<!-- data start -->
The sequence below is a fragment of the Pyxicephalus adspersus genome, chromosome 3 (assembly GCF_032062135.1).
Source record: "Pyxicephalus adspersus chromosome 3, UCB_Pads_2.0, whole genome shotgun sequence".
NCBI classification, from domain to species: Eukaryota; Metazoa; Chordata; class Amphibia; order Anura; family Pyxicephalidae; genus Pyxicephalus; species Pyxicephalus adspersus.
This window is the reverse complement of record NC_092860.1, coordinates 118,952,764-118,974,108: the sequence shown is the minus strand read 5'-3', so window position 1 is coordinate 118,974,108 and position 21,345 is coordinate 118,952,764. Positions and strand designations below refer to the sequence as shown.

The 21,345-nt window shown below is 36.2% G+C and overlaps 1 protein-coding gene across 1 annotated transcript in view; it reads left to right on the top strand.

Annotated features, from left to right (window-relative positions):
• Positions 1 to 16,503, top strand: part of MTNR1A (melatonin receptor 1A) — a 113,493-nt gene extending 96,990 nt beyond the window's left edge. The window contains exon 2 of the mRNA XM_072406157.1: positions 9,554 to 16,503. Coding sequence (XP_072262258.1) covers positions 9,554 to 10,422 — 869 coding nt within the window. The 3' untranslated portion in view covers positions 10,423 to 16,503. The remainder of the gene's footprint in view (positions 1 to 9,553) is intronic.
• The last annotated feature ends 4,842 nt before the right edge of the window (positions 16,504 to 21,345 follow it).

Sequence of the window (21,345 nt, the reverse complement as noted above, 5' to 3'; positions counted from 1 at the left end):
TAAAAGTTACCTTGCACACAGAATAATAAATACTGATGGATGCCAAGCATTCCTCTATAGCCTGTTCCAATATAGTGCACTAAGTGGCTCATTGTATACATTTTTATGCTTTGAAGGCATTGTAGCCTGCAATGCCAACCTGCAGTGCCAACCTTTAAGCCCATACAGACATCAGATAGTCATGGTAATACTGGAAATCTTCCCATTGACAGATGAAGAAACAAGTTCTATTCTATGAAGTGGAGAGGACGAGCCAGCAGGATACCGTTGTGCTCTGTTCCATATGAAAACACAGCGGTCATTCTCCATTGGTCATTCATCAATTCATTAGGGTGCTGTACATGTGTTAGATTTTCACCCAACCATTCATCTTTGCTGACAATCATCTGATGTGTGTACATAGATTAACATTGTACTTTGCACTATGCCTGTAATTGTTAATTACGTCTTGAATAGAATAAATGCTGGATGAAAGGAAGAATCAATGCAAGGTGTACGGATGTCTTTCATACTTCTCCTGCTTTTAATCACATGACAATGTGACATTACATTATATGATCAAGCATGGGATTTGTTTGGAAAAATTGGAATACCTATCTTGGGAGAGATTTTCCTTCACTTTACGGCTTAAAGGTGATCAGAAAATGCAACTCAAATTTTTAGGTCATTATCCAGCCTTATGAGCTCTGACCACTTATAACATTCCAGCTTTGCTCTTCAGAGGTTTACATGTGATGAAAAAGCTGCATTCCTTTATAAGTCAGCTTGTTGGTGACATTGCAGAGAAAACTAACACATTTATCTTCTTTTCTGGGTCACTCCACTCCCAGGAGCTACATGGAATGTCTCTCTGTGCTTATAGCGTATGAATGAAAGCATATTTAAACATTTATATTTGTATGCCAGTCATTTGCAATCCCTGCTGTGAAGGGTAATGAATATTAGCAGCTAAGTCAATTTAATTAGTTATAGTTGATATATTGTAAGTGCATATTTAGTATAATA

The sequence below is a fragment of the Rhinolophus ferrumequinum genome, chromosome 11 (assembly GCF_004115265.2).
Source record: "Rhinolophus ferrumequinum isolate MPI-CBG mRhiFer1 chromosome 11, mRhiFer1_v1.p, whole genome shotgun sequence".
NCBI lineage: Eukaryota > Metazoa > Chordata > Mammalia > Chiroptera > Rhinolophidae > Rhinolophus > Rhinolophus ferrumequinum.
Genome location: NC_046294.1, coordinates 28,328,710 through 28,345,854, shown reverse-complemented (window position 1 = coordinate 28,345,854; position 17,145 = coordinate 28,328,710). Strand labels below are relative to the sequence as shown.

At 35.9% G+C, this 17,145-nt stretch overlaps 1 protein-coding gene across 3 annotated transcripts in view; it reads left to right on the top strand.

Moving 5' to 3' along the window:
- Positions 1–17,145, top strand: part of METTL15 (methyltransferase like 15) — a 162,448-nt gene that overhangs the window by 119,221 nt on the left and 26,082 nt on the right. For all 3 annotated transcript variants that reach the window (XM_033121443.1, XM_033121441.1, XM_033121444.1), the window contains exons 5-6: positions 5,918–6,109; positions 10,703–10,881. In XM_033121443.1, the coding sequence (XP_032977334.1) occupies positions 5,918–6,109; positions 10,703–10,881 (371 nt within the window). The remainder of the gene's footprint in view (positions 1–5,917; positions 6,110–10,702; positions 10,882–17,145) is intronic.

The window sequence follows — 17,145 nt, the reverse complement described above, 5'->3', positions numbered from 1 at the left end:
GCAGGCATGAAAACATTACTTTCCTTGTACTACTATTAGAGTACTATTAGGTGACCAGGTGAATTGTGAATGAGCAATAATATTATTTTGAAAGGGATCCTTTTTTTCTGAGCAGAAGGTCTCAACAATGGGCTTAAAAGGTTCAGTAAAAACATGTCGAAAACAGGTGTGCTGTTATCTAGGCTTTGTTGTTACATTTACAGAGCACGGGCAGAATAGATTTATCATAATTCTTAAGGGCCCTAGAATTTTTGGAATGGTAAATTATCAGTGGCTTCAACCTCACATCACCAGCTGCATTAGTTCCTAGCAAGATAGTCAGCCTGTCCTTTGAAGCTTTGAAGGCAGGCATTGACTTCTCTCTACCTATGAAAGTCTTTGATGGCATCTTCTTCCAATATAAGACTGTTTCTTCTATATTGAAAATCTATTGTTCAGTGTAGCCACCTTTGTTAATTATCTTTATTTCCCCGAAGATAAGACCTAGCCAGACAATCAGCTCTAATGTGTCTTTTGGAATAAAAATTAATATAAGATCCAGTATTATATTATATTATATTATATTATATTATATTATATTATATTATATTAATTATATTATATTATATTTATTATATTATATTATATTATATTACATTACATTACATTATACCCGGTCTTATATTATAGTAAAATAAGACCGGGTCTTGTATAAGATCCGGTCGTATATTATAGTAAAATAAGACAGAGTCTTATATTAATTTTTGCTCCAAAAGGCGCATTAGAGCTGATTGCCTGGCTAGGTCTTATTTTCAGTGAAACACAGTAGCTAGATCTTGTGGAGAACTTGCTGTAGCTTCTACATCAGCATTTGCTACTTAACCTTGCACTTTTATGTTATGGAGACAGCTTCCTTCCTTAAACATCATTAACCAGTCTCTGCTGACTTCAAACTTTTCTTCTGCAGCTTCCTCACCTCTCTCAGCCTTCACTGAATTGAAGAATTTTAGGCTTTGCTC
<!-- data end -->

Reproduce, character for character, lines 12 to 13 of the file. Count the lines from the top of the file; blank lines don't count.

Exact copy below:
Source record: "Rhinolophus ferrumequinum isolate MPI-CBG mRhiFer1 chromosome 11, mRhiFer1_v1.p, whole genome shotgun sequence".
NCBI lineage: Eukaryota > Metazoa > Chordata > Mammalia > Chiroptera > Rhinolophidae > Rhinolophus > Rhinolophus ferrumequinum.